If you still use Windows XP and your antivirus program is Microsoft Security Essentials, my recommendation is to uninstall Microsoft Security Essentials and install Avast in its place before April 2014. This is because Microsoft is reportedly not going to support Microsoft Security Essentials updates for XP after that date.
Avast is free and is now actually ranked better than MSE by some as of mid-2013.
If you have precious data on your computer, you need a way to make sure you have it backed up in case of fire, computer failure, theft, etc. If your hard drive goes bad, you will either have to pay a LOT of money to get the data back, or you just lose the data. (Hard drive failure is common, even with new computers.)
Here are some easy backup options:
Microsoft SyncToy is a free Windows program that allows you to back up files quickly and easily to an external drive or flash drive. You can get small flash drives that are at least 32 GB in size for a very reasonable price. You click the sync option and only the files since the last sync operation are copied over to your backup.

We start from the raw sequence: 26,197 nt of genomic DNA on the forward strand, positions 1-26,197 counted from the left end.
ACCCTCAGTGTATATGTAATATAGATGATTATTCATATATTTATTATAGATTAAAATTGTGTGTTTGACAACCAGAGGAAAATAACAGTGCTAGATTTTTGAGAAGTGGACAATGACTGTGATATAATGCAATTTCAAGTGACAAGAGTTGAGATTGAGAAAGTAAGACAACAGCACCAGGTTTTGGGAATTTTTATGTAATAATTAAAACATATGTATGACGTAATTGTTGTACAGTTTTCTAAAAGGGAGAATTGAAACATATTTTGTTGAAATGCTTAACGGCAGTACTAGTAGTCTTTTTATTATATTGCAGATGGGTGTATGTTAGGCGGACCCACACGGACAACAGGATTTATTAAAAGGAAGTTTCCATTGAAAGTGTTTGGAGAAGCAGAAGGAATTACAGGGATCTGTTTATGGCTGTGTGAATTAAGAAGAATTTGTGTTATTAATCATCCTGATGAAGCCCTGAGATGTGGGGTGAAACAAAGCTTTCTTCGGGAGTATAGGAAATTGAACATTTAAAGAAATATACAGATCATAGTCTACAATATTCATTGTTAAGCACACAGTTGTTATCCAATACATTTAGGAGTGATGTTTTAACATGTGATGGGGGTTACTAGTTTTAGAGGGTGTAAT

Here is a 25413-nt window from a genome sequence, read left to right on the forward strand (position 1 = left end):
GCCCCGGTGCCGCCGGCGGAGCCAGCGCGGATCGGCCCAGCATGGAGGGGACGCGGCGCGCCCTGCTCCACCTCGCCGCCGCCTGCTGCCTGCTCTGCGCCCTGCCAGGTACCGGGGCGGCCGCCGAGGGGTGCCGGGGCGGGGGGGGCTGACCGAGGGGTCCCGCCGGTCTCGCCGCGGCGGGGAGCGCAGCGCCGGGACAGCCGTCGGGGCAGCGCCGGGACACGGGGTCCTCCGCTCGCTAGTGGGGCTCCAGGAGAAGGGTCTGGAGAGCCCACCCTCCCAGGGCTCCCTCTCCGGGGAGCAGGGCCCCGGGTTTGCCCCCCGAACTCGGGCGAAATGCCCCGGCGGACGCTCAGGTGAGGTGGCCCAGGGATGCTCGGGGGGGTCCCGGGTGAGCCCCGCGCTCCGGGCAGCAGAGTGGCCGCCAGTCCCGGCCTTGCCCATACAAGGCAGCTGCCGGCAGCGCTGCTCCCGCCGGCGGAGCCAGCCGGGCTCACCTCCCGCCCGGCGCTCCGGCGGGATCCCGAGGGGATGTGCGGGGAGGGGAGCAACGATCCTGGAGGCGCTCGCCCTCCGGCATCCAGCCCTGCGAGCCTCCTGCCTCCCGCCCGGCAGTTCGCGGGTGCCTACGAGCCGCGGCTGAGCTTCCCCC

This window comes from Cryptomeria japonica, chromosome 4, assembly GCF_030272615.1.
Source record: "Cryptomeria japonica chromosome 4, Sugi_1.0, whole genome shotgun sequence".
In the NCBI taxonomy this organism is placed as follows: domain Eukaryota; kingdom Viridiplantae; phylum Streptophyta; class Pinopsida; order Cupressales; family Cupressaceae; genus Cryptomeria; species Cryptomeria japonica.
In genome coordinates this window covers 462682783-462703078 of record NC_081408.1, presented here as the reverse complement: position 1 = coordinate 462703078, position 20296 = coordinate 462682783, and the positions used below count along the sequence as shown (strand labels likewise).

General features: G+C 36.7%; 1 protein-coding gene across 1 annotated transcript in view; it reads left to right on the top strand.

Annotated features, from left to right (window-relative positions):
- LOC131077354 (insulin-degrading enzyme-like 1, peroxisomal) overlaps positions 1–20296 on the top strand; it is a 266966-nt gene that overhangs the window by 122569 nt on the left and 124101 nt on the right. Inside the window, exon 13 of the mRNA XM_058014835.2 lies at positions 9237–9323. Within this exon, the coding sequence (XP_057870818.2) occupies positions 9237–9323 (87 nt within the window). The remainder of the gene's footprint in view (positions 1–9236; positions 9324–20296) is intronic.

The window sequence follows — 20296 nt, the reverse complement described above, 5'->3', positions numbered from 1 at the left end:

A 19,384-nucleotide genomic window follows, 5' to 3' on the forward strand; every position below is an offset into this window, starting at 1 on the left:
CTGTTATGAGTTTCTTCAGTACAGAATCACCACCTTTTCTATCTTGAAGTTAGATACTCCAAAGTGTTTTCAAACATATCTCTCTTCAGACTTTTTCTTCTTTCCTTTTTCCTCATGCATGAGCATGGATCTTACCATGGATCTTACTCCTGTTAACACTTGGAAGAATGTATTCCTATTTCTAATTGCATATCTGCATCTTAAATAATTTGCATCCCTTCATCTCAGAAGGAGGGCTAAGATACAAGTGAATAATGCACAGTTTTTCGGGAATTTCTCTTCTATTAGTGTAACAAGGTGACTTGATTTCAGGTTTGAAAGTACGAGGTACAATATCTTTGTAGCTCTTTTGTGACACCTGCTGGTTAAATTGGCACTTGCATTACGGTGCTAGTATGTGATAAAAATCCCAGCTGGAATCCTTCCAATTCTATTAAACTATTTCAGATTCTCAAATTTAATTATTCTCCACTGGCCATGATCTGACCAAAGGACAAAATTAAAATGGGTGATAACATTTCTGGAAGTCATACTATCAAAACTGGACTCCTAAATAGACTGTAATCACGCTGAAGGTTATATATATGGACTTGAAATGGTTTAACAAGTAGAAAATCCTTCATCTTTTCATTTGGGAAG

Online Syncing: If you have less than 5-10 GB of data and a good Internet connection, there are a number of online sync options available that automatically back up your user data. See this article.
Make sure you keep installation CDs for any purchased programs you use.
If you can’t read the product key on your Microsoft Windows registration sticker or CD, you should record the key somewhere in case you need to re-install Windows.
There are lots of possibilities out there for public or private file sharing and syncing.
Why use it?
File sharing enables you to share files, photos, and mp3 messages with others. For instance, you can upload recordings of assembly meetings to one of these services and then share the files with specific people from your assembly.
File syncing enables you to back up (!) the files on your computer automatically to an online server. If you change a file on your computer that is in a synced folder, the file will automatically be updated at the online server as well.
Then if you lose your computer, you still have your files! If you are away from home and don’t have your computer, you can access the same files online. If you modify them online, they will be updated on your computer when you get home.
Google has its own suite of online programs that function similar to Microsoft Office. They are not a replacement for Office (a bit buggy at times, and all the functionality isn’t there), but they do make online collaboration easy. Google drive is the location where these documents are stored, along with your synced documents.
Box has a slick way of displaying and playing mp3 files on your own website.
Warning! If you share your files with someone else, they may be able to delete them accidentally. Settings for giving people permission to do certain things vary between services. It is possible to retrieve deleted files, but Dropbox users (at least) must do this one file at a time (last I knew).